The third bucket is for additional debt payments or donations, which should account for 10% of your income. If you have outstanding debts, it is important to pay them off as quickly as possible to reduce finance fees and improve your credit score. If you don’t have any debts, you can use this money to support causes that are important to you.

By following the 70/20/10 budget rule, you can gain greater control over your finances and make smarter financial decisions. With a clear understanding of where your money is going, you can prioritize your spending, save for the future, and achieve your financial goals.

A 70/20/10 Budget Example

If I take home $3,000 per month, I can allocate my money using the 70/20/10 budget. This budget suggests that I should designate $2,100 for monthly bills and spending, deposit $600 into a savings or investment account, and earmark $300 for debt payoff or donations.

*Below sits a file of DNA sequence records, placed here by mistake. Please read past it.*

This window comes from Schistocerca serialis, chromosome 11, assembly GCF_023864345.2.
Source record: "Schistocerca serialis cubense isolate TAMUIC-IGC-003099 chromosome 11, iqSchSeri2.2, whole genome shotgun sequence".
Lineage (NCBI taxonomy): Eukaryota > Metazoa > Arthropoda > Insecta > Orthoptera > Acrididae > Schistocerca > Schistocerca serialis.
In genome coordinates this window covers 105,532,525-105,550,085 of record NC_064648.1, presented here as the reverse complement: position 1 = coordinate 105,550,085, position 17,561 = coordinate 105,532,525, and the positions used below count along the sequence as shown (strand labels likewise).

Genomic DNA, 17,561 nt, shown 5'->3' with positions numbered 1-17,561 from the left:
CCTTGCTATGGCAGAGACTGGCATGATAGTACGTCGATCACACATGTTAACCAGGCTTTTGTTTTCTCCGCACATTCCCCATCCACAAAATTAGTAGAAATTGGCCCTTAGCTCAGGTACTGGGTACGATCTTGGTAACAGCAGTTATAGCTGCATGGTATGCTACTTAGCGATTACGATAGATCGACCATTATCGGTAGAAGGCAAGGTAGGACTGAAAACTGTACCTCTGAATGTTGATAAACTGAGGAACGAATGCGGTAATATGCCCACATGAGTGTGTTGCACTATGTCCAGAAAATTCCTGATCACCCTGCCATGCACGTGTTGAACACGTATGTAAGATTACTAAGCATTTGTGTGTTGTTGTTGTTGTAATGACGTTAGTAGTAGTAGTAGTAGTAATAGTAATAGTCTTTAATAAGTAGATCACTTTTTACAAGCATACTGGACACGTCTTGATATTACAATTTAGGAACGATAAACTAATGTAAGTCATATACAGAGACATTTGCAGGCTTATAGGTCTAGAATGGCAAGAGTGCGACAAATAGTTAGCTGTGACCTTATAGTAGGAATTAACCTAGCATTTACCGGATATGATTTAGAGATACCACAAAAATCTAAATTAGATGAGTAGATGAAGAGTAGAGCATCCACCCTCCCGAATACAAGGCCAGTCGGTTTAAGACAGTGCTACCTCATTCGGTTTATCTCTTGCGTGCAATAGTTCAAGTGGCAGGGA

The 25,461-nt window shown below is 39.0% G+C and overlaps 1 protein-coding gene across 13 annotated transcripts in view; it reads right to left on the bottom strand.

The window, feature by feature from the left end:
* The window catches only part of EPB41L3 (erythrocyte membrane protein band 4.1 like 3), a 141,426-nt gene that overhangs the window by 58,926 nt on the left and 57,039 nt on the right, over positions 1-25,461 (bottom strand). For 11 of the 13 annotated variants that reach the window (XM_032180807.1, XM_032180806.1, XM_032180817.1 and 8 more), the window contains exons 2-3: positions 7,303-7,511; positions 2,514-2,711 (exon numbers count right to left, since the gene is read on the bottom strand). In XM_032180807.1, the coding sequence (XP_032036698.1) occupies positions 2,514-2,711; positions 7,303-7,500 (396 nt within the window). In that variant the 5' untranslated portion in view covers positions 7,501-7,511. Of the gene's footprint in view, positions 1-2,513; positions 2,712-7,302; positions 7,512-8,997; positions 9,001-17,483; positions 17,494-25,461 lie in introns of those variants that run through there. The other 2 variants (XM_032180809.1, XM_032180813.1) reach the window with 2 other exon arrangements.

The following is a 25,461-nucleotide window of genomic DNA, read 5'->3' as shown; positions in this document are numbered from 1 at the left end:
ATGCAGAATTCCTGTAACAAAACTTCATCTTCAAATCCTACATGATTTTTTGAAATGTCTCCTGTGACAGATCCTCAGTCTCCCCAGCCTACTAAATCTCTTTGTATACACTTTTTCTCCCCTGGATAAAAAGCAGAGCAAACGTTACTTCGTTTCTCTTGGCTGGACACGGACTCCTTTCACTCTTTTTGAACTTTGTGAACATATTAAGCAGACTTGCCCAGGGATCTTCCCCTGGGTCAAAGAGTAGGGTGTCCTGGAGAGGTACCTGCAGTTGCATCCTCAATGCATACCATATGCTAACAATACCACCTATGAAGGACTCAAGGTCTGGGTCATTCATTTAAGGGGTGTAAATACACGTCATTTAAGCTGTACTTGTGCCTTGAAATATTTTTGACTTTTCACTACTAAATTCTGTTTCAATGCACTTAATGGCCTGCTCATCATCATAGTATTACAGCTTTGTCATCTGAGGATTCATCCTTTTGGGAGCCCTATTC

This budget can help me prioritize my financial goals, refine my spending, accelerate deleting my debt, and ensure I’m saving enough for unexpected costs. According to Lawrence Sprung, certified financial planner, founder of Mitlin Financial and author of the book “Financial Planning Made Personal,” this budget can be a useful tool to guide me in achieving my financial objectives.

How to Prepare a 70/20/10 Budget

To create a 70/20/10 budget plan, I need to do some prep work. First, I must determine how much money is coming in and going out by reviewing my bank and credit card account statements for the past few months. After that, I should make a list of all the things I spent on during the month, including both periodic and occasional expenses. Download a free copy of my 70/20/10 budget plan in Google Sheets here. Make sure you click the button that says Make a copy, like depicted in the image below in order to make a copy that you can edit.